Where or how do students give you hope?

In November, a group of students went to a Standing Rock protest at Portage and Main. At a certain moment, they all went over the barricades and shut down Portage and Main at rush hour. One student spoke about her experience in chapel. Hearing her talk about moving over the barricades and realizing her own agency—that gave me some hope. It shows me that the things we talk about in class are moving deeper than the surface.

What do you most long for in your work?

I want students to look for opportunities and possibilities where they won’t just be bystanders, but upstanders – people who see a wrong and act upon it. They may not be at Portage and Main, but I want everyone to see possible ways of honouring the dignity and integrity of each person around them and see that there’s some way they can stand with people.

Do you have any interesting projects underway in the broader community or church?

Clairissa Kelly and I have begun a series of exchanges between my students and students in the Peguis Post-Secondary Transition Program. Clairissa and I have committed ourselves to thinking through how we can find ways to, with students, take steps of reconciliation. I invited the Peguis group to join the intro PACTS class in doing the blanket exercise, an interactive learning experience that teaches little-known indigenous rights history. Afterward, one of the participants shared about community experiences of residential schools. Her openness was a gift to all of us around the circle. That was a profound moment.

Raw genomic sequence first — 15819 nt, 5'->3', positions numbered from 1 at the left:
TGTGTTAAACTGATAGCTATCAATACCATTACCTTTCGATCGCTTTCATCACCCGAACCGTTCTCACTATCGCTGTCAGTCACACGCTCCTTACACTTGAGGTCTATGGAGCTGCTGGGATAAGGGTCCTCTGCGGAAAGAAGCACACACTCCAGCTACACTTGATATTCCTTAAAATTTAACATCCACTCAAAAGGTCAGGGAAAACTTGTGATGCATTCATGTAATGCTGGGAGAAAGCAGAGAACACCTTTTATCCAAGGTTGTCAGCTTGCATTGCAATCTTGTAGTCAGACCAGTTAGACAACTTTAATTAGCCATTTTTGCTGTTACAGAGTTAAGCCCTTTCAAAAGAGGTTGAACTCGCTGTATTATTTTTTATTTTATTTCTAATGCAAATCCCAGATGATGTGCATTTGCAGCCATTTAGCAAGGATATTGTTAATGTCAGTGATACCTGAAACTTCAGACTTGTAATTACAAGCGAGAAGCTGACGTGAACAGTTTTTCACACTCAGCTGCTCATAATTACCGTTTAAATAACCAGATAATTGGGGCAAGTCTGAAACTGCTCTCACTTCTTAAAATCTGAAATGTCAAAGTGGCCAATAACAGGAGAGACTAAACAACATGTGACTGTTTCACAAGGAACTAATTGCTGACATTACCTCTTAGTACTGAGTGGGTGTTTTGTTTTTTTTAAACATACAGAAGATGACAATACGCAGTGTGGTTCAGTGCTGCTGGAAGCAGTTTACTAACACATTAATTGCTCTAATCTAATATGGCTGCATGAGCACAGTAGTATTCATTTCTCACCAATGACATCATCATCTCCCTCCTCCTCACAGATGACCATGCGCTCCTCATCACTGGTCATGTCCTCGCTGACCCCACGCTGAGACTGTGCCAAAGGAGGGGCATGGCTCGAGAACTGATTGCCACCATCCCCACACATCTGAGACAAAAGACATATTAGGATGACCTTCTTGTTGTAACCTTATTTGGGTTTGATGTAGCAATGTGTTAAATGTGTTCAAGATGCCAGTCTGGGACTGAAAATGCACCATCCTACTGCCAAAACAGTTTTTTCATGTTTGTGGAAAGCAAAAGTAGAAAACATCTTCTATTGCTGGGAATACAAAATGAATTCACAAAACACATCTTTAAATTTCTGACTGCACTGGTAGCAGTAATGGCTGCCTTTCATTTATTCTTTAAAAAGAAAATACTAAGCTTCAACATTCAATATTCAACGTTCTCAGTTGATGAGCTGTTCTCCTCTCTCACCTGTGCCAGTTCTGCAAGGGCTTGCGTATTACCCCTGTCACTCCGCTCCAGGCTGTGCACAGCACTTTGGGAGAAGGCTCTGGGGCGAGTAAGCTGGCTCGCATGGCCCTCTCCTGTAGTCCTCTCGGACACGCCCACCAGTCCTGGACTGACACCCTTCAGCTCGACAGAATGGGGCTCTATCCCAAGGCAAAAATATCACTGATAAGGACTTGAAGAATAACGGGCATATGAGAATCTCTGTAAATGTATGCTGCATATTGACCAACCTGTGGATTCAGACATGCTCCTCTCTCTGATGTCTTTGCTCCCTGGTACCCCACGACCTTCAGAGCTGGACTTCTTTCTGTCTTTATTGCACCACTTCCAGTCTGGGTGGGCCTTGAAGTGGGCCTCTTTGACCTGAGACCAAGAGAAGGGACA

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Faculty: In Their Own Words – Dr. Gordon Matties